I have a .gitignore file, and it's ignoring some files. I have updated the .gitignore file (removed some filenames and added some filenames). This is not reflected in git status. How can I force git to update these changes, so that track files which are not tracked before and vice versa.

I have tried this question, still all of my files are not tracked (according to my updated .gitignore). (In simple, how can I force git to retract files once .gitignore is updated or deleted).


5 Answers 5


You will have to clear the existing git cache first.

Remove the cache of all the files

  • git rm -r --cached .

Remove the cache of specific file

  • git rm -r --cached <file_name.ext>

Once you clear the existing cache, add/stage file/files in the current directory and commit

  • git add . // To add all the files
  • git add <file_name.ext> // To add specific file
  • git commit -m "Suitable Message"

As pointed out by Scott Biggs in comment that "This works for both adding a file that was once ignored as well as ignoring a file that was once tracked"

  • 3
    I have explicitly mention (and linked) that this did not help my problem
    – user4576114
    Jul 19, 2016 at 7:33
  • 1
    Does git status track .gitignore file ?
    – Shravan40
    Jul 19, 2016 at 7:37
  • 2
    To stop tracking a file that is currently tracked, use git rm --cached.
    – joker
    Jul 19, 2016 at 8:34
  • 4
    Note that this works for both adding a file that was once ignored as well as ignoring a file that was once tracked.
    – SMBiggs
    Jan 30, 2020 at 4:56
  • 1
    git rm -r --cached . returns error "fatal: pathspec '–cached' did not match any files". git version 2.35.1.windows.2
    – ADM-IT
    May 25, 2022 at 10:47

It works

//First commit any outstanding code changes, and then, run this command:

git rm -r --cached .

//This removes any changed files from the index(staging area), then just run:

git add .


git commit -m "Atualizando .gitignore para..."
  • 2
    this is already in the accepted answer
    – eric
    Oct 27, 2021 at 3:01
  • Indeed. Nothing new to see here. Nov 28, 2023 at 18:29

If you want to add all files, delete all filenames from .gitignore file, not the .gitignore file and commit it, then try

git config --global core.excludesfile ~/.gitignore_global

Some files are ignored by the git depending on the OS (like .dll in windows). For more information.


git add .

git status

git commit -m "your message"


You can try a simple hack, it may or may not work. Delete all filenames from .gitignore file and add this line !*.*, then add and commit.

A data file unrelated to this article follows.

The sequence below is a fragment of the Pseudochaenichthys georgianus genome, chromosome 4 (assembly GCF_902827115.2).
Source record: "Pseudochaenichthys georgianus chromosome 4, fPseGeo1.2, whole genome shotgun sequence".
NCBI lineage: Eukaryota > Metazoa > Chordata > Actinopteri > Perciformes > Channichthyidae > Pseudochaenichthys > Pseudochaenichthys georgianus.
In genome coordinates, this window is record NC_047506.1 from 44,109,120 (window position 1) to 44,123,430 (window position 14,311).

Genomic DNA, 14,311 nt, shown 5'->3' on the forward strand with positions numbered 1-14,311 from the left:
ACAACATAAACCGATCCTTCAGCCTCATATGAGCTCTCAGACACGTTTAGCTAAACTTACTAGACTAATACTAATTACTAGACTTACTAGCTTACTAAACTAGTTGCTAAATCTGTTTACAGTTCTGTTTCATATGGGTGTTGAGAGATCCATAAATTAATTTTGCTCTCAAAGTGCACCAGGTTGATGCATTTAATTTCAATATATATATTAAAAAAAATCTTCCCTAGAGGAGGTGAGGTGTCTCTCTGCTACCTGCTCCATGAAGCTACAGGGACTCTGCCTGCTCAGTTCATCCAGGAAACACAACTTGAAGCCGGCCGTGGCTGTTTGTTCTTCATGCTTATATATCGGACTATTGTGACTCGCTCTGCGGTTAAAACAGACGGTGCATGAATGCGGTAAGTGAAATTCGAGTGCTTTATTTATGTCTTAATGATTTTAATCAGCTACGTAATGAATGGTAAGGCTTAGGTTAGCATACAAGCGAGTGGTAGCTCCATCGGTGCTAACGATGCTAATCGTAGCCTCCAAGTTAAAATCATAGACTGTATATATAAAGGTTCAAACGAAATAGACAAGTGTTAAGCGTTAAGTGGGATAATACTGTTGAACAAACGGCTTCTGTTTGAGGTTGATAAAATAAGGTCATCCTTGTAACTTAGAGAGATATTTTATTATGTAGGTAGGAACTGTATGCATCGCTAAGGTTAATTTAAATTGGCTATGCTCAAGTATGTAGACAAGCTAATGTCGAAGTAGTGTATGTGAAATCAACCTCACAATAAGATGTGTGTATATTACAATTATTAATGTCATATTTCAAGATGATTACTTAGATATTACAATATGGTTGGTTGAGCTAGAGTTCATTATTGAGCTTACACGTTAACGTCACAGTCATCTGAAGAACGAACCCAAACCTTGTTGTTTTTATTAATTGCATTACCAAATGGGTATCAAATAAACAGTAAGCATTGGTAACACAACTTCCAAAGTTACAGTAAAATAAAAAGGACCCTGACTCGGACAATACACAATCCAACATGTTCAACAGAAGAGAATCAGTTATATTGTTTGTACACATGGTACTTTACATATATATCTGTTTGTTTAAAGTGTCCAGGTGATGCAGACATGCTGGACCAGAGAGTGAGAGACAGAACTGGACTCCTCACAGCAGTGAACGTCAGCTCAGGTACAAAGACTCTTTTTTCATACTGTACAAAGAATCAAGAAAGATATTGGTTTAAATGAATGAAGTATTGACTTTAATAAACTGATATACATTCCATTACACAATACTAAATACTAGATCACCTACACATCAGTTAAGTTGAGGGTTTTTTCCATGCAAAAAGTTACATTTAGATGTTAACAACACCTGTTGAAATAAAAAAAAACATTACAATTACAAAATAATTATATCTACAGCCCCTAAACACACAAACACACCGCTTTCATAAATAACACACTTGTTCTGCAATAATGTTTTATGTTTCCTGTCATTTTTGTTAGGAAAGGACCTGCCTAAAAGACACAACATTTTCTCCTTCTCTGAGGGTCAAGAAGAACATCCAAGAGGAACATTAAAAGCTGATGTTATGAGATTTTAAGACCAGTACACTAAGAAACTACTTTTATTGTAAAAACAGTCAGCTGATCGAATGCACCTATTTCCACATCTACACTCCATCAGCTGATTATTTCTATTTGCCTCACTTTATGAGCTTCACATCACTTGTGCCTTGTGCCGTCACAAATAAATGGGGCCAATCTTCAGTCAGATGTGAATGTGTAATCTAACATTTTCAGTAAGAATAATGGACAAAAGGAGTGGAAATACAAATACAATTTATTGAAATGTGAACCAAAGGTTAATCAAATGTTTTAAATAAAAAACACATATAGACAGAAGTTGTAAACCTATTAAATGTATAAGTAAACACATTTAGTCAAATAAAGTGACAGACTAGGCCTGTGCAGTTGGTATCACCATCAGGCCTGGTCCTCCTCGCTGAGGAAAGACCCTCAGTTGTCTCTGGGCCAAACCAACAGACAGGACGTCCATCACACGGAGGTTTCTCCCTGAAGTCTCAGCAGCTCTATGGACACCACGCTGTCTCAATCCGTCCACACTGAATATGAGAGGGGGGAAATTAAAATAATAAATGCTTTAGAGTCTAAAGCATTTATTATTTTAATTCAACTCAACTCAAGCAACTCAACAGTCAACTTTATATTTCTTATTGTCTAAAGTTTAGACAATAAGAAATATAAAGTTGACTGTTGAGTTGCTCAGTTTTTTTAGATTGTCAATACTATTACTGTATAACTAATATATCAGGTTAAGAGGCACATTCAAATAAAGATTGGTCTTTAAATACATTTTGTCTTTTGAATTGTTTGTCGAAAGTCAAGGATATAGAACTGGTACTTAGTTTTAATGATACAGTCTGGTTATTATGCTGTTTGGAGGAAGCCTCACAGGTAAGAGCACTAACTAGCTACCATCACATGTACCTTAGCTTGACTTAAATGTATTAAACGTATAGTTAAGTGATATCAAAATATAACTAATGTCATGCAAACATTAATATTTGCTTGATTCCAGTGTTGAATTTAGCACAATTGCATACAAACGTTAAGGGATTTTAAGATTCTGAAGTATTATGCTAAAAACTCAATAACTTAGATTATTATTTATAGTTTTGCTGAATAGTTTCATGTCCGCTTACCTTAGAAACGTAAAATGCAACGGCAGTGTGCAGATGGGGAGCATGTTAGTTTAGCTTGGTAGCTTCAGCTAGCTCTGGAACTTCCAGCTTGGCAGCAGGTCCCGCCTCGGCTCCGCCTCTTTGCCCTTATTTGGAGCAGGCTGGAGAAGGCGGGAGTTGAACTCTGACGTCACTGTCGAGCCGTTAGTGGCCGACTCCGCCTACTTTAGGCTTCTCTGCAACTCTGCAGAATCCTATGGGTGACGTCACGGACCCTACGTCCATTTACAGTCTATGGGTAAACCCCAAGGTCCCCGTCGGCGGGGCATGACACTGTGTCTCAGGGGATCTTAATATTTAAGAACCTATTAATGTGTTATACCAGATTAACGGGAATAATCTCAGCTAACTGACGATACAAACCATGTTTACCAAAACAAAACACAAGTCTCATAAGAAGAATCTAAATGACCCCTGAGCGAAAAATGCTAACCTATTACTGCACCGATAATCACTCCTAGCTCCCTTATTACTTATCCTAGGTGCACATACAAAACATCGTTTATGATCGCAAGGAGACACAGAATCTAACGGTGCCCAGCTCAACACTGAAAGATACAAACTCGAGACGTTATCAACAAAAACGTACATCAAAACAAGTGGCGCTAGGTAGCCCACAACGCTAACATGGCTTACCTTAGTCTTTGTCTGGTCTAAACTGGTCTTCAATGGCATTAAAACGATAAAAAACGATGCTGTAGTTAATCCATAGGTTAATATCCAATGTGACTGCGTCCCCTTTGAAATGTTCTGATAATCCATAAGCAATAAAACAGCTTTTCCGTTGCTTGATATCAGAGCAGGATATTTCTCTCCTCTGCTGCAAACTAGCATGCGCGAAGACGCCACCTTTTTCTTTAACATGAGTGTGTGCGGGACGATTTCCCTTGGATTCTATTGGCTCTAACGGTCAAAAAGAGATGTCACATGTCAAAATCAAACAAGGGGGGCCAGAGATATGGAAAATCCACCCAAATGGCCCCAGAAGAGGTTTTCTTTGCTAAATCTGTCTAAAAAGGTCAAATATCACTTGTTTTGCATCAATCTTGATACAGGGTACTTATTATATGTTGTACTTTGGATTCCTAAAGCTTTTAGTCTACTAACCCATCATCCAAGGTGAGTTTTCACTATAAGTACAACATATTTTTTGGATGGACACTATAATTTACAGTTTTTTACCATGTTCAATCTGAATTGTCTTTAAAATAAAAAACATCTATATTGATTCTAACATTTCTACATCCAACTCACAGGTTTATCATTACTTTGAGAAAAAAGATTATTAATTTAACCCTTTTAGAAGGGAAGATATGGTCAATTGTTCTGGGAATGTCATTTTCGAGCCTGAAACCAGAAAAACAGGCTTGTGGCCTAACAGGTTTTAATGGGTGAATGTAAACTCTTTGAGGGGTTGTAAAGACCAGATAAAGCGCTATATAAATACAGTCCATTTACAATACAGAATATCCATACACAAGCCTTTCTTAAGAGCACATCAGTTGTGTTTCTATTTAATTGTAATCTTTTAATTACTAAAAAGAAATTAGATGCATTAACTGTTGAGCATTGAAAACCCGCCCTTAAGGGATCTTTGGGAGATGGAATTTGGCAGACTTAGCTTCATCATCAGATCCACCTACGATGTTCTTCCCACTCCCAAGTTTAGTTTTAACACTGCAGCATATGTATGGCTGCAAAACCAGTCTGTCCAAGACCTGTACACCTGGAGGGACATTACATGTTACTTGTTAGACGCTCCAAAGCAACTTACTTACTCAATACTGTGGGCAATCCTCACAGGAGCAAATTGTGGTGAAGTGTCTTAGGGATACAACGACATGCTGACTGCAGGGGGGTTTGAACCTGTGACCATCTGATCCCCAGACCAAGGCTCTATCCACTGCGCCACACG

Simple, I'll explain with an example. Say you have a build folder which is already added and tracked by git. Now you decide not to track this folder.

  1. Add this folder (build) to .gitignore
  2. Delete build folder
  3. Commit your changes

From now on git will not track build folder.

  • 15
    “delete all filenames from .gitignore file, not the .gitignore file and commit it” What does that mean?
    – csha
    Nov 25, 2017 at 9:28
  • 1
    if you are confused about this answer, see the answer from @Shravan40 : stackoverflow.com/a/38451183/1886357
    – eric
    Oct 1, 2019 at 20:14
  • 1
    @m93a please refer update section, follow the steps Nov 15, 2019 at 7:48

You can resolve this issue by deleting the cache of those specific files where you are getting this issue. The issue you mentioned occurs when you have committed some specific files once and then you are adding them in .gitignore later.

git rm -r --cached <your_file.extension>
git commit -am "Suitable Message"

Same solution is proposed by @sharvan40 above, but you don't need to remove the cache for all the files. It creates a new commit for all your files.


Assuming here that your current working directory is empty.

You can check what files git is currently tracking by using git ls-files. If you have a lot of files, you can use git ls-files | grep hello.txt to find if git is tracking that specific file.

If it is tracking it, then use git rm hello.txt to untrack it (as Tim mentioned in his comment). Perhaps commit that untracked state first and then add it in to your .gitignore on your next commit. I have seen some funky behavior in the past when trying to ignore and remove in the same commit.

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